Patch The Sky
In 2012 it Silver Age, then in 2014 it was Beauty & Ruin and now, another two-year gap and it’s to Patch The Sky – here is Bob Mould once again popping up every couple of years and punching out a mini-classic. It’s like a one-man Sugar reunion, it’s like he knows exactly what to (Husker) do – after a middle-period of being weirdly, wildly, wilfully – and sometimes wonderfully – experimental. Here, now, is Mould doing what he’s actually always done best – fronting up with a trio and bashing out some anger that sounds happy with his beautifully ominous rhythm guitar parts (Losing Time) and his knack for a killer chorus (Voices In My Head).
As long as Mould’s making records like this we’ll never – ever – need the fucking Foo Fighters too. The two minutes and twelve seconds of Losing Time is still so much better and says so more than almost anything/everything you care to select from Grohl’s post-Nirvana years of aping Mould.
He’s 55 going on 35, sometimes going back to 15 (The End of Things) with this big boom-bash party of power-pop fanaticism. The crushing bristle of Hold On, the urgency of You Say You, the anthem-like Pray For Rain, with Mould it’s not only all here but also straight away! Right away, sir. Every song a jangle-led jingle for the alternative pop-charts. Every song both a blast from the past and just subtly something he’s never quite done or said before (Lucifer and God stretches huge and wide, Daddy’s Favourite stacks its hooks atop one another, Hands Are Tied lashes out in under two minutes).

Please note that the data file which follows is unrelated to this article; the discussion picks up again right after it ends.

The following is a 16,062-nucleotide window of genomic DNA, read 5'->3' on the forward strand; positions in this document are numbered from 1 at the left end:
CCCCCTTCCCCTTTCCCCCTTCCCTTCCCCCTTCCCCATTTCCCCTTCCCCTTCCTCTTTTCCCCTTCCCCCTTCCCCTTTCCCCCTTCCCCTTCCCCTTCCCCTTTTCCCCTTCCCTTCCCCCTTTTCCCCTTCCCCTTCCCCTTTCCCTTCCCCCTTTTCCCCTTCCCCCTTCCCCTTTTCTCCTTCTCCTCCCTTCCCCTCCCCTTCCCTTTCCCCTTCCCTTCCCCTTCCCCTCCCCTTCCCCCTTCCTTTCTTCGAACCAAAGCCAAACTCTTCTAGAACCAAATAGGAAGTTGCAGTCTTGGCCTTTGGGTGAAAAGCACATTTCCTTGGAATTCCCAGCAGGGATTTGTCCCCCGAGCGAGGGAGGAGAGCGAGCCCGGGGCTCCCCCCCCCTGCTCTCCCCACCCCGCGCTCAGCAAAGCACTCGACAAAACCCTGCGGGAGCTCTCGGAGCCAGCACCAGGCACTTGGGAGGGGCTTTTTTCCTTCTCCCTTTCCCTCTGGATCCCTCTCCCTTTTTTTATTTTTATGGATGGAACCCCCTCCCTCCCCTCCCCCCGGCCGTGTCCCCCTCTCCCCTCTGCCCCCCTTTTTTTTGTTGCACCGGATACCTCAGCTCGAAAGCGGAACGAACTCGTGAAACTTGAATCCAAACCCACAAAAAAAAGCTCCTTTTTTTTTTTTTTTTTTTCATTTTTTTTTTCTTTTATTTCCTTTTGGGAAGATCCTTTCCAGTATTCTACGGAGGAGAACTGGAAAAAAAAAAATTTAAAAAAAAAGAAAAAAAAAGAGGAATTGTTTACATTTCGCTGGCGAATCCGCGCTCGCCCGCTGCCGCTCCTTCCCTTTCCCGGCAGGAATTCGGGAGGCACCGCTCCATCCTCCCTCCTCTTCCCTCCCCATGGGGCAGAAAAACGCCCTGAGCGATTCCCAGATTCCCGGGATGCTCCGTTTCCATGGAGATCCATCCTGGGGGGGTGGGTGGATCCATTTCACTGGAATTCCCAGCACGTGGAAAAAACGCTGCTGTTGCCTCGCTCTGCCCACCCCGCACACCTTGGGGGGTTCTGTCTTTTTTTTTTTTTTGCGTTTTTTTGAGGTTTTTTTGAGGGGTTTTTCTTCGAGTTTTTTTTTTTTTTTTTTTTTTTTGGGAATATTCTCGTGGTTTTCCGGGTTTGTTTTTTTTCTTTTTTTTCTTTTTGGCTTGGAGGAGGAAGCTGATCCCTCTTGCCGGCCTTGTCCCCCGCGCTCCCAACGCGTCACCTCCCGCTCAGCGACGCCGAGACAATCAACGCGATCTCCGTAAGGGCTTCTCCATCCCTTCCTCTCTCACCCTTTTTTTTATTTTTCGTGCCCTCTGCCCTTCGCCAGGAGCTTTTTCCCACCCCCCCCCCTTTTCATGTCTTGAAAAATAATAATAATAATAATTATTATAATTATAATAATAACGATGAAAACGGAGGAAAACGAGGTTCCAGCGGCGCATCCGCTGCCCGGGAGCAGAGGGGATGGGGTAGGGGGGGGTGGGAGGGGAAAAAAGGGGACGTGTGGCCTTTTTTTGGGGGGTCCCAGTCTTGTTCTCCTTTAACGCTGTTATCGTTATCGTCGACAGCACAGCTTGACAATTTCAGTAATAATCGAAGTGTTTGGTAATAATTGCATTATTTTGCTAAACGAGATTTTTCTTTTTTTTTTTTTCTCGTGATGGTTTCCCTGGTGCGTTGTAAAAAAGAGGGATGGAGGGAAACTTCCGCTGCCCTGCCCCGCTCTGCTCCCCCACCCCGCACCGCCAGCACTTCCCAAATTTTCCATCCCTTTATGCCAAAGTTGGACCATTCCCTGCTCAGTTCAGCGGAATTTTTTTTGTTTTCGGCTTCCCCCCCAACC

When he’s good he’s very, very good and Silver Age, Beauty & Ruin and now Patch The Sky are a late-career purple patch from one of the great enablers of the post-punk spirit; one of the songwriters that has shown best foot forward is usually a foot pressed down hard on the gas. All that bile, those sweet surges, just enough of the magic dust to make it all shine.